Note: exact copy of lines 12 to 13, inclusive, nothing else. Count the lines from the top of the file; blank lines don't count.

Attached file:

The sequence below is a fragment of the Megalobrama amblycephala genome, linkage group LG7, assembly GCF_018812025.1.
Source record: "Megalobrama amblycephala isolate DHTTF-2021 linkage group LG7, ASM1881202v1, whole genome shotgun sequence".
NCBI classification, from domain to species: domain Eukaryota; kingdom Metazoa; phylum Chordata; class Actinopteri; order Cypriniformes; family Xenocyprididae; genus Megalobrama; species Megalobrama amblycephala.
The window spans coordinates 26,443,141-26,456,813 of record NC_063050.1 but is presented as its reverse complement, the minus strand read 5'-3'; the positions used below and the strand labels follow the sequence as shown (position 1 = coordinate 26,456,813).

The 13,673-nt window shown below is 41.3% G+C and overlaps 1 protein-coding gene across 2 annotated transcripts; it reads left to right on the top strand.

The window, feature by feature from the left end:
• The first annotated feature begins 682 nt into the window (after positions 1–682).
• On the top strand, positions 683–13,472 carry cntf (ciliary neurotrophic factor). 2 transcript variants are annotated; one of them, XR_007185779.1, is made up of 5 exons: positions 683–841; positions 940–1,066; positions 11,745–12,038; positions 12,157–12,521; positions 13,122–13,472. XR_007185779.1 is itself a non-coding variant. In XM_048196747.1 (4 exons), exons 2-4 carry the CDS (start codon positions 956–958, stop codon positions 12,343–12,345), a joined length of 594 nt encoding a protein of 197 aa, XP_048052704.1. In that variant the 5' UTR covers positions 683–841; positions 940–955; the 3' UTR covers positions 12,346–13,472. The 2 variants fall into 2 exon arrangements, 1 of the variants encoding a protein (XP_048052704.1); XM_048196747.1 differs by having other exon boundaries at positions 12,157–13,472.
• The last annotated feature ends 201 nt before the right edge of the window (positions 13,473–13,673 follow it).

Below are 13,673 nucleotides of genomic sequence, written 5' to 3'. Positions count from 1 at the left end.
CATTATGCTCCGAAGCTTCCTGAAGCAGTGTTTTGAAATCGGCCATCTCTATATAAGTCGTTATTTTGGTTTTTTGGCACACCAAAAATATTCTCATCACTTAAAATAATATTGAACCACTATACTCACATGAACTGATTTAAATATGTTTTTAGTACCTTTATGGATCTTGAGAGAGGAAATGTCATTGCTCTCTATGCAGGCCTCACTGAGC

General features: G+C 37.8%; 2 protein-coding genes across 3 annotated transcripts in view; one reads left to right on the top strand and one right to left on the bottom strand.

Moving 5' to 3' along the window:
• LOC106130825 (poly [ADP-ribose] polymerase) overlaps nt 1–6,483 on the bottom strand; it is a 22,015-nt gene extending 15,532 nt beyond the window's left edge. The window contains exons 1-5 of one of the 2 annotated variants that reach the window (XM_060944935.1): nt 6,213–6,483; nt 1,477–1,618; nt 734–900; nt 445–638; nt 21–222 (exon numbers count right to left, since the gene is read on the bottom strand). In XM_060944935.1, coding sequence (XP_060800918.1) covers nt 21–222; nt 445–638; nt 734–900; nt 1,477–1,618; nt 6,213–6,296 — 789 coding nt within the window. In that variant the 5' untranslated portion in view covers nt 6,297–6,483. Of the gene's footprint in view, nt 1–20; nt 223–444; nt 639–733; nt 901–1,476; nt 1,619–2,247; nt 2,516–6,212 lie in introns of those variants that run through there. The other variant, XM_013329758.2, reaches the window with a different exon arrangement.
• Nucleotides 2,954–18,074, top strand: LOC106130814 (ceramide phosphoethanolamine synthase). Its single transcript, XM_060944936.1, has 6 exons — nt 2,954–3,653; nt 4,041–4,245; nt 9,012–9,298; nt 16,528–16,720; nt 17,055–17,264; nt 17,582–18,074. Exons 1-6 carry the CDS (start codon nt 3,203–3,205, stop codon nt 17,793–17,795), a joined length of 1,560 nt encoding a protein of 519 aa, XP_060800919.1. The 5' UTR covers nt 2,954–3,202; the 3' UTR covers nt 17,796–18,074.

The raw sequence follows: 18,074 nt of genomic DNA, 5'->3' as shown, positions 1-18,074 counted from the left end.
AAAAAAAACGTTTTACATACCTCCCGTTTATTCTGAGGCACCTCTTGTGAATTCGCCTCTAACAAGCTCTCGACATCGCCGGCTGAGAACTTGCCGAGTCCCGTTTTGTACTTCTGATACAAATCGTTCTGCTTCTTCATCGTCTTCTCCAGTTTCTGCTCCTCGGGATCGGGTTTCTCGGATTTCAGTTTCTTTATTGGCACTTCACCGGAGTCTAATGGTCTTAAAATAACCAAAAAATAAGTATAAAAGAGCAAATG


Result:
General features: G+C 37.8%; 2 protein-coding genes across 3 annotated transcripts in view; one reads left to right on the top strand and one right to left on the bottom strand.

Moving 5' to 3' along the window: